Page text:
knifegill wrote on December 2nd, 2011
  23. Mark, precisely. We must be respectful. It is hard to avoid the discussion going that direction when suppositions about the very origins of life are made. I mean really, how do we know where the elements that comprised the Big Bang came from? They certainly didn’t create themselves? I could also argue that an infinite universe (temporally) is illogical, so it’s fun to think about what caused all of this, right? I like how you describe how vanishly unlikely it is that it even happened in the first place.

    Craig wrote on November 3rd, 2009
  24. Someone needs to play the role of Thomas Aquinas here. Religion and science can live together. You can scrutinize the beliefs you have, religious or otherwise, without condemning others to hell. Mark presents a compelling article that makes us think about where we stand in the “universal” scheme of things. He seems to submit that humans
    have the choice to believe (and eat)
    what we want, right? We may make choices to our benefit and to our peril. Anyhow, I said all that to help provide a non-biased (although I favor religion) view between evolutionary eating habits and religion. Hopefully some of the steadfast atheists can appreciate an alternative view points, as the belief in “nothing” is clearly in the minority in the United States and around the world; and would therefore be considered “alternative”.

    D wrote on November 3rd, 2009
    • Right on. Like my biology professor says, “If science and religion where in conflict, I wouldn’t be sitting in a pew ever Sunday morning.”

      I view them as different disciples. To use a sheepishly simple analogy – you don’t use math to appreciate literature in English class. And vice-versa.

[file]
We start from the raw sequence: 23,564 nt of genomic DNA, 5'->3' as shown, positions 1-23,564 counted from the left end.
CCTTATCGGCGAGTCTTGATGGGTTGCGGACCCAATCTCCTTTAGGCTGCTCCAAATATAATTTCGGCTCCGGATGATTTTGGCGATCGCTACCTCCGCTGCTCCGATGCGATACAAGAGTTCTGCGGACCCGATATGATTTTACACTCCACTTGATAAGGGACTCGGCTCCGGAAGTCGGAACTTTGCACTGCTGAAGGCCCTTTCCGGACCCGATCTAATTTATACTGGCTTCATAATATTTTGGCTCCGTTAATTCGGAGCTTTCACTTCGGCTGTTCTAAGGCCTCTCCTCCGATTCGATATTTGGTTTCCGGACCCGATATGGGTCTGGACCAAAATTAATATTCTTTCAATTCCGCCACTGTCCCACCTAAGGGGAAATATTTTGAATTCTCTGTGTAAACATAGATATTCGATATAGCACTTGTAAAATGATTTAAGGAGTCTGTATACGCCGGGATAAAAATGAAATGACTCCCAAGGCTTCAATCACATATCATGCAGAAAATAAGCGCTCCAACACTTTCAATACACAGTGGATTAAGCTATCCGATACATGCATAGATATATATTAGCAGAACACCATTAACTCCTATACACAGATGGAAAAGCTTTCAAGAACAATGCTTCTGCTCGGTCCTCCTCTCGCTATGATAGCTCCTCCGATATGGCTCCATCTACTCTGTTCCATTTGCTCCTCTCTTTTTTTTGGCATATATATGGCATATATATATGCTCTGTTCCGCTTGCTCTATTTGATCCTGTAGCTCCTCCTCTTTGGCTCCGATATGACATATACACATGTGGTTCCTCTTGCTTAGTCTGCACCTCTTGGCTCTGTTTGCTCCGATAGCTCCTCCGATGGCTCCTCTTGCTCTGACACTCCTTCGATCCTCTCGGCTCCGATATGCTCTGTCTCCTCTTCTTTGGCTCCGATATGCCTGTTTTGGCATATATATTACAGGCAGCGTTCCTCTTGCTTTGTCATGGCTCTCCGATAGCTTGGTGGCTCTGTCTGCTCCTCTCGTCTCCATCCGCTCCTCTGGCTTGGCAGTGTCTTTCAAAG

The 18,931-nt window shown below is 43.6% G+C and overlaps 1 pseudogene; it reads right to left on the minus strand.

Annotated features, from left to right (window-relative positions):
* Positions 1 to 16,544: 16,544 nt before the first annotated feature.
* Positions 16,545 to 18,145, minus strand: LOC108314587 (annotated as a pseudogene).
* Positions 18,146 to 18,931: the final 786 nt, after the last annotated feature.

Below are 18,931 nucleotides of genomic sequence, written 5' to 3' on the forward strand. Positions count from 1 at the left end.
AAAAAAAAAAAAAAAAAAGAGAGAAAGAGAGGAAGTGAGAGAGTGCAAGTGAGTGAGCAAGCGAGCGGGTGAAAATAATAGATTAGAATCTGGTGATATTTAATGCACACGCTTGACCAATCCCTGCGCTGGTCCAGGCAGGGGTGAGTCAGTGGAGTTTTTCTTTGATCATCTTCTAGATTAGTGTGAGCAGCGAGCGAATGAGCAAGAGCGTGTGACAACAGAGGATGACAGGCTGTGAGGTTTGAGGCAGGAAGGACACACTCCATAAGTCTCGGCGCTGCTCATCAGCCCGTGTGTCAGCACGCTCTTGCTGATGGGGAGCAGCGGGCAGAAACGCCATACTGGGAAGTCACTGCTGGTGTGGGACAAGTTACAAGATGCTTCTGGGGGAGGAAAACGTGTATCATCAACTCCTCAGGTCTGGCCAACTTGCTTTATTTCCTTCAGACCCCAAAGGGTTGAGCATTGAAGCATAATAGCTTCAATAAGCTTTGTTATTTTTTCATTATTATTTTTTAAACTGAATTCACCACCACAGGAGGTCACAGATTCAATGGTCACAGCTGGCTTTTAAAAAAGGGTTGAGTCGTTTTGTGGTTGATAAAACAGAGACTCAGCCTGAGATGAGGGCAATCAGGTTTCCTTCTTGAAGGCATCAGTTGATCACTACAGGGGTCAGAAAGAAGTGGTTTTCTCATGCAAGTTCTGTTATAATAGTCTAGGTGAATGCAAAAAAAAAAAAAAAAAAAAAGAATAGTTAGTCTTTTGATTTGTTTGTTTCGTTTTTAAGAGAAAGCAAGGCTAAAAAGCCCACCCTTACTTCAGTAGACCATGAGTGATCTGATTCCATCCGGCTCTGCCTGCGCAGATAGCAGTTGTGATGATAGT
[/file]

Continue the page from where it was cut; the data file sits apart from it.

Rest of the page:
But does conflict occur when religion and science take on the same task? That is they function as as explanatory mechanisms?

      Michael wrote on November 3rd, 2009
  25. Interesting article, but it’s a bit preachy and negative-oriented. Most of the other stuff on this site are directed towards positive changes. It would be nice to have a warning up top that this piece is more op-ed than educational.

    Jordan wrote on November 3rd, 2009
  26. Here’s something… wonder is not religious. Wonder is as paleo as it gets. Wonder is as necessary to our well-being as good food and moving our bodies. Whether it’s directed toward a God-figure or the amazing chance of evolution, it’s still a primal urging to acknowledge the Big-ness.

    Michelle wrote on November 3rd, 2009
  27. Well written. It’s interesting the conflicts between definitions of biomechanical optimization from an evolutionary perspective and a cultural norm. It’s funny how people regard prehistoric societies as unhealthy based on their diets and cultural norms (as a result, look at their small bone structures and short lifespans), but don’t consider how their own cultural norms create who they are physically in the same fashion. We “know” so much more now, but still have our own biases, including that optimization = the best life.

    I respect the ideas you stand for and am wrestling with my own vegetarianism. You’ve really opened my eyes to the concepts, if not to the lifestyle yet.

    e wrote on November 3rd, 2009
    • Maybe I’m reading what you are saying wrong, but prehistoric people did not have small bone structures – their skeletal health was quite robust, in fact, much more so than that of any agricultural society.

      Lifespan of paleolithic folk is a whole ‘nother can of worms, but it’s safe to say that infant mortality and accidents would have dragged that number down quite a bit more than they do in the modern day, when nearly everyone everywhere has access to a hospital in times of emergency.

      Icarus wrote on November 3rd, 2009
      • I should have clarified. I had ancestral Puebloans in mind (Chaco Canyon culture), but I see now that was not specific enough. So, after development agriculture/domestication of animals but before writing systems.

        e wrote on November 4th, 2009